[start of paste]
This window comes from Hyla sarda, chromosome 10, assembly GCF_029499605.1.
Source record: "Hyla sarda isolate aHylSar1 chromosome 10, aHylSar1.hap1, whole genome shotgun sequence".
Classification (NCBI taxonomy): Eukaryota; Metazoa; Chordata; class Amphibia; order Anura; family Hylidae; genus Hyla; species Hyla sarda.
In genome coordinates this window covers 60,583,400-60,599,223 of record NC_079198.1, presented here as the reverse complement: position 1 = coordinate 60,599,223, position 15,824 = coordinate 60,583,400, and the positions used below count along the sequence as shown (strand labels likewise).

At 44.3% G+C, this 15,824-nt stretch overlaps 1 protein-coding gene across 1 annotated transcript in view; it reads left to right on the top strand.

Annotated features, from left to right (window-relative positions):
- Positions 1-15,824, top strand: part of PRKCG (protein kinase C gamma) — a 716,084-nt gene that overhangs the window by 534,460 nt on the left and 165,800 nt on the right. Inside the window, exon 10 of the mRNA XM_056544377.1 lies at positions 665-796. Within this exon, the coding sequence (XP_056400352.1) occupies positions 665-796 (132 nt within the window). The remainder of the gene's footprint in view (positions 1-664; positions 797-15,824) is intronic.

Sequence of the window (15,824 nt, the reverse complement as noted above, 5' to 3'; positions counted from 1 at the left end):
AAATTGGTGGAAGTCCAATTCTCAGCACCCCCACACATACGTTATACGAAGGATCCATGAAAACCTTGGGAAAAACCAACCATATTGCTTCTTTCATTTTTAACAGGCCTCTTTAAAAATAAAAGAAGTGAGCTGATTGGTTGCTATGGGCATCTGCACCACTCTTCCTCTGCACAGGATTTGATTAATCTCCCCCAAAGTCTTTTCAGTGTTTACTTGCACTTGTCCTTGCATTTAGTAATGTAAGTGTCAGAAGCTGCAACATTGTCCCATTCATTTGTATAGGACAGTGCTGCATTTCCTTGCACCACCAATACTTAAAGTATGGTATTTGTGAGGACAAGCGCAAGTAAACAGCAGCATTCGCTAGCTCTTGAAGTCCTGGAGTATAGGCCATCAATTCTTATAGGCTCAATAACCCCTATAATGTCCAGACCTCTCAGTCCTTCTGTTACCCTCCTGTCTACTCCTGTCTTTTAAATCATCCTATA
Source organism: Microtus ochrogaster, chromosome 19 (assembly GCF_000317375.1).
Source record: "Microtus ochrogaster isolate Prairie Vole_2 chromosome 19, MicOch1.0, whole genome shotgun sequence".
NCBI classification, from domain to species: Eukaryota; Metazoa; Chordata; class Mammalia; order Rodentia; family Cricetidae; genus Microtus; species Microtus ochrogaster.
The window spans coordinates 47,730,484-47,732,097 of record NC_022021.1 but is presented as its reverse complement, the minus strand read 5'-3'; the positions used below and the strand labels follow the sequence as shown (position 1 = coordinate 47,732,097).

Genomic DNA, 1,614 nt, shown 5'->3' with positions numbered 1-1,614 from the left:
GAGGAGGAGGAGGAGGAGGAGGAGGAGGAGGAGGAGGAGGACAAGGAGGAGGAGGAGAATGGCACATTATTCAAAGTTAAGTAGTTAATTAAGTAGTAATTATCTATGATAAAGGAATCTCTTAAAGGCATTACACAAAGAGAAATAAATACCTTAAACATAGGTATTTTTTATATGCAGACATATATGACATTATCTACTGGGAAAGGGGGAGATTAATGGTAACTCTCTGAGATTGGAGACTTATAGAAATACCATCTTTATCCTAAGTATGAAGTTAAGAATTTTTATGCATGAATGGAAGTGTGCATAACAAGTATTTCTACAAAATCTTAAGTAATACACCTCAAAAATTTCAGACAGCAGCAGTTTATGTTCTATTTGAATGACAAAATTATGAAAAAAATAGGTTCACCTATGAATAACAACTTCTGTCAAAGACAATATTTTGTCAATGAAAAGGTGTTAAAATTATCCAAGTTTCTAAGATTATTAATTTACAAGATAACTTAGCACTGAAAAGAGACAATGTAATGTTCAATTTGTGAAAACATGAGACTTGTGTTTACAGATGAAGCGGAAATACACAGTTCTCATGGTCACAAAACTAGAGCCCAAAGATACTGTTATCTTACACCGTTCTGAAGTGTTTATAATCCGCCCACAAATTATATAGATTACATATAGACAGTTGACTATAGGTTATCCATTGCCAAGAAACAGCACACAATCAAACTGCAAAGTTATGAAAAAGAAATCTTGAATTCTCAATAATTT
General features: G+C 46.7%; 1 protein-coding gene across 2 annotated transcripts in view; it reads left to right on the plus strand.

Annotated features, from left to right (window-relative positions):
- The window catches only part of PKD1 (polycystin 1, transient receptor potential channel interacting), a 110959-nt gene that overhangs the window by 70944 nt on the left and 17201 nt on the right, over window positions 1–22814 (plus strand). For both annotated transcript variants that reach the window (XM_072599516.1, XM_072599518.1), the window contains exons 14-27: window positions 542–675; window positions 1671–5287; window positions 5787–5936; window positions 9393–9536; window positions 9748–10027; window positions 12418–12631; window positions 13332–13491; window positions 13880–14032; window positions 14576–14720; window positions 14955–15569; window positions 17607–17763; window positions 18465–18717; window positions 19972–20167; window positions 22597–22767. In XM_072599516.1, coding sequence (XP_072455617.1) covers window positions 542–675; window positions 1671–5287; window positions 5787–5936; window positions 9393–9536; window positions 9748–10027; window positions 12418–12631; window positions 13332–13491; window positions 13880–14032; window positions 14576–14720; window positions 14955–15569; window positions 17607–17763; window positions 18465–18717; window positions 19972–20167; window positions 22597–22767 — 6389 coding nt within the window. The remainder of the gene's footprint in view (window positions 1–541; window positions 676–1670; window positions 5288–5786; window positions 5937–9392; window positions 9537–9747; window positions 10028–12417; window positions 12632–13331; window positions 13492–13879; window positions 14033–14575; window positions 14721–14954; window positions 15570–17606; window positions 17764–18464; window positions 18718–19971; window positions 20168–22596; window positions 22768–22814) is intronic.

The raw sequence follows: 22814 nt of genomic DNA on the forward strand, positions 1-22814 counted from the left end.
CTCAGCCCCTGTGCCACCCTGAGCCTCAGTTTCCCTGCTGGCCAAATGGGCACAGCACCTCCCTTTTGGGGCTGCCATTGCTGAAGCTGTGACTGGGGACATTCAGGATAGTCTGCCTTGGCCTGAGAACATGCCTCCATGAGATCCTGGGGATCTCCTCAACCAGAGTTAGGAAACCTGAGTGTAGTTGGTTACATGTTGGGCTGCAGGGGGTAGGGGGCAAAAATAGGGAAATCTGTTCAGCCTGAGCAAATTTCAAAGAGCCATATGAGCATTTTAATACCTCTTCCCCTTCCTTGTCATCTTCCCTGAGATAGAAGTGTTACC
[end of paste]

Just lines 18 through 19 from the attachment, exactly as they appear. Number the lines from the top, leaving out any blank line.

- The window catches only part of PKD1 (polycystin 1, transient receptor potential channel interacting), a 110959-nt gene that overhangs the window by 70944 nt on the left and 17201 nt on the right, over window positions 1–22814 (plus strand). For both annotated transcript variants that reach the window (XM_072599516.1, XM_072599518.1), the window contains exons 14-27: window positions 542–675; window positions 1671–5287; window positions 5787–5936; window positions 9393–9536; window positions 9748–10027; window positions 12418–12631; window positions 13332–13491; window positions 13880–14032; window positions 14576–14720; window positions 14955–15569; window positions 17607–17763; window positions 18465–18717; window positions 19972–20167; window positions 22597–22767. In XM_072599516.1, coding sequence (XP_072455617.1) covers window positions 542–675; window positions 1671–5287; window positions 5787–5936; window positions 9393–9536; window positions 9748–10027; window positions 12418–12631; window positions 13332–13491; window positions 13880–14032; window positions 14576–14720; window positions 14955–15569; window positions 17607–17763; window positions 18465–18717; window positions 19972–20167; window positions 22597–22767 — 6389 coding nt within the window. The remainder of the gene's footprint in view (window positions 1–541; window positions 676–1670; window positions 5288–5786; window positions 5937–9392; window positions 9537–9747; window positions 10028–12417; window positions 12632–13331; window positions 13492–13879; window positions 14033–14575; window positions 14721–14954; window positions 15570–17606; window positions 17764–18464; window positions 18718–19971; window positions 20168–22596; window positions 22768–22814) is intronic.

The raw sequence follows: 22814 nt of genomic DNA on the forward strand, positions 1-22814 counted from the left end.